Thousands of immigrants shouldn’t lose out on money they deserve
This morning the New York Legal Assistance Group (NYLAG) and the New York Immigration Coalition (NYIC) held a briefing to build awareness among immigrant communities for a restitution fund established by New York State. NYLAG is administering the fund.
The $2.2 million fund was created to provide restitution to former clients of two immigration services organizations, International Immigrants Foundation (IIF) and International Professional Association (IPA). These New York City nonprofit organizations generated millions of dollars in revenue each year – and allegedly defrauded immigrants while engaged in the unauthorized practice of law.
Anyone who was a client of IIF or IPA, whether they feel they were defrauded or not, is eligible for restitution. And the process is simple and safe. Former IIF/IPA clients can go to www.nylag.org/IPA, or call 212-514-4265 for more information and assistance.
“To date we have received 1,000 claims – not nearly representative of how many people we know are eligible. Too many immigrants still remain unaware of the existence of the fund, and may be afraid to come forward. The October 23rd deadline* fast approaches, and — unless awareness increases — immigrants and their families will not receive the money they deserve,” said Yisroel Schulman, NYLAG’s President and Attorney-in-Charge.
“The NYIC is proud to collaborate with NYLAG to spread the word about the Immigrant Restitution Fund, a critical initiative to provide financial relief to victims of fraud perpetrated by the International Immigrants Foundation and the International Professional Association. We urge immigrant victims to come forward and make a claim for compensation through the fund, which will allow them get out of debt and seek the real assistance they need. We applaud Attorney General Eric Schneiderman for the establishment of this fund and for providing support for immigrant victims of fraud,” said Steven Choi, Executive Director of the New York Immigration Coalition. “Too often we hear about vulnerable immigrants preyed upon by notarios and other unauthorized practitioners of law who charge outrageous fees with wrongful assurances of citizenship and residency. The NYIC is committed to tackling immigration fraud and with the recent passage of the Immigrant Assistance Service Enforcement Act, which targets those attempting to defraud immigrants and widens the mandate to provide quality services for immigrants. We will be working with the State to ensure that immigrants have access to legitimate resources that make it less and less likely they will be taken advantage of by unscrupulous actors.”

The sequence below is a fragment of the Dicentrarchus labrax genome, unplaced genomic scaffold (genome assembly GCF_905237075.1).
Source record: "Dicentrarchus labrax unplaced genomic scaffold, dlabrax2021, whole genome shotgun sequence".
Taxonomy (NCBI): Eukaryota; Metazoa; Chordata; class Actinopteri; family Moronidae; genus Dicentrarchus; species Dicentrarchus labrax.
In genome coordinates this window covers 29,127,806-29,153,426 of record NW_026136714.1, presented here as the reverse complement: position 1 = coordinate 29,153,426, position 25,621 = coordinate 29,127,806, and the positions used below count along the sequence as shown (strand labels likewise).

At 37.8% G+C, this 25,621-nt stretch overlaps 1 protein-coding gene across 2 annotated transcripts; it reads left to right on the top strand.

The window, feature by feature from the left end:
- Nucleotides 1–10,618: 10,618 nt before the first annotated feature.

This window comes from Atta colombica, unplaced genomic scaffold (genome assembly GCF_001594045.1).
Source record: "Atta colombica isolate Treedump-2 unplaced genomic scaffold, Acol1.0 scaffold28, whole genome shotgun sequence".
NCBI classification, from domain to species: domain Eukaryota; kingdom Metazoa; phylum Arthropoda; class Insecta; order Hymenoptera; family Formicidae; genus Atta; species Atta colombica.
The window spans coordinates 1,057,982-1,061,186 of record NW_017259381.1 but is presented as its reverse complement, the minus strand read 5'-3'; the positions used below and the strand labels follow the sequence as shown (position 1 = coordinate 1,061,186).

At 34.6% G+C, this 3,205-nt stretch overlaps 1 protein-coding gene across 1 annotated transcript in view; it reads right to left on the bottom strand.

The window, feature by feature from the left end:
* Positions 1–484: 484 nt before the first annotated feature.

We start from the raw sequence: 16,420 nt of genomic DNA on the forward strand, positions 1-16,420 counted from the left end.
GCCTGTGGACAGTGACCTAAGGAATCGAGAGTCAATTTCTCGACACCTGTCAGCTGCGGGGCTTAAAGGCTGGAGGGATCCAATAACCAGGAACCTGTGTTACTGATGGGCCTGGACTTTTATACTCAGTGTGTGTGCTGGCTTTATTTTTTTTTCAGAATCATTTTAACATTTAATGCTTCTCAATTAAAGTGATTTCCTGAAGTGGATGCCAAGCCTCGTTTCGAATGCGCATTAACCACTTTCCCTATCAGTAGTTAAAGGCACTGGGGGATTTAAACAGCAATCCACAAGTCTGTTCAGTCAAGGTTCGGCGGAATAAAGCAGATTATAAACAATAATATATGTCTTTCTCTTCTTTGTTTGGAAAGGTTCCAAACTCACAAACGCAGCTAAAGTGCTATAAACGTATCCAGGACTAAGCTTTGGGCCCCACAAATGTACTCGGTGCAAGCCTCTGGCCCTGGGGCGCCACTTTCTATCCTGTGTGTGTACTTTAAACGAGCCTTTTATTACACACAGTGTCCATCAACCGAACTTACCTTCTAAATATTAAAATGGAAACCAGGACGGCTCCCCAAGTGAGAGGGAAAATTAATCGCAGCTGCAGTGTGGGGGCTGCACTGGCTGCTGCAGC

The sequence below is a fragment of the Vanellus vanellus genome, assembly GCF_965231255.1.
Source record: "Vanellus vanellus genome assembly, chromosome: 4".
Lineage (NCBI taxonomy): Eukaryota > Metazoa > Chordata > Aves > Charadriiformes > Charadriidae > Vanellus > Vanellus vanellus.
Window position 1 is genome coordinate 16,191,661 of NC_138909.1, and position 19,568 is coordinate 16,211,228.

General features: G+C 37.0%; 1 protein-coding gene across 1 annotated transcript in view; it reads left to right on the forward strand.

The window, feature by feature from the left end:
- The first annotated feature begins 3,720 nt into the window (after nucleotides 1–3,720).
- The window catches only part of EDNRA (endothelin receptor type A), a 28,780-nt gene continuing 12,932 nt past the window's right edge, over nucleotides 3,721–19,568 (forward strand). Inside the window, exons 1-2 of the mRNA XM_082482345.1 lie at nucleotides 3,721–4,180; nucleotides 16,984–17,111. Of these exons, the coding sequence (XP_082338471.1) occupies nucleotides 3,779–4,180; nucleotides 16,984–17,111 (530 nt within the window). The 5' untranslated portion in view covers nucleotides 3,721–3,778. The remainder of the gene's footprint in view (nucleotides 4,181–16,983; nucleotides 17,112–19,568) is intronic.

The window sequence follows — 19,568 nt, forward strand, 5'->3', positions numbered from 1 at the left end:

In 2010 the Office of the New York State Attorney General (OAG) filed suit against IIF and IPA, alleging that the organizations defrauded immigrants with false promises of citizenship and residency, practiced law without a license, illegally charged exorbitant fees for services, and violated laws governing not-for-profit corporations.
In 2013, the State Review Court approved a settlement agreement between the OAG and the defendants; as a result, IIF and IPA closed. The settlement requires that the organizations’ remaining assets, following the sale of its property and the settlement of all claims, be used to provide restitution to former clients.
At Monday’s briefing several former clients of IIF/IPA (now clients of NYLAG) spoke movingly of their experiences.
Maria Mejia lived in San Pedro Sula, a Honduran city so steeped in gang violence that it is called the “murder capital of the world.” In 2005, a church in Brooklyn recruited her to work with its growing Honduran youth population. The church scraped together $20,000 to pay IIF to secure a special religious visa for Maria. She was told that she would soon be able to apply to bring her children to join her. After she arrived in the US, however, IIF dropped her case – leaving her children stranded in Honduras because Maria could not on her own complete the necessary paperwork to have them join her, as was their right, under the provisions of her visa. After three years of separation – and increasing violence in Honduras, Maria tried to bring her sons to the U.S. on a visitor visa, but the window of legal opportunity had closed. She was told the wait would be seven years. NYLAG contacted Maria in 2012 while conducting a court-ordered review of IIF’s case files. Her attorney successfully argued that her youngest son was immediately eligible for permanent residence in the U.S. Shortly thereafter, Maria became eligible for U.S. citizenship, and is now eagerly waiting to take the citizenship test.
“The actions of International Immigrants Foundation and International Professional Association caused serious and sometimes irrevocable harm to immigrants – the loss of money, abandoned cases, risk of removal, and the breakup of families,” said Mr. Schulman. “The restitution fund will not repay them for their suffering, but it is a way to recognize what they have gone through — and to shine the light on the continuing travesty of immigration fraud.”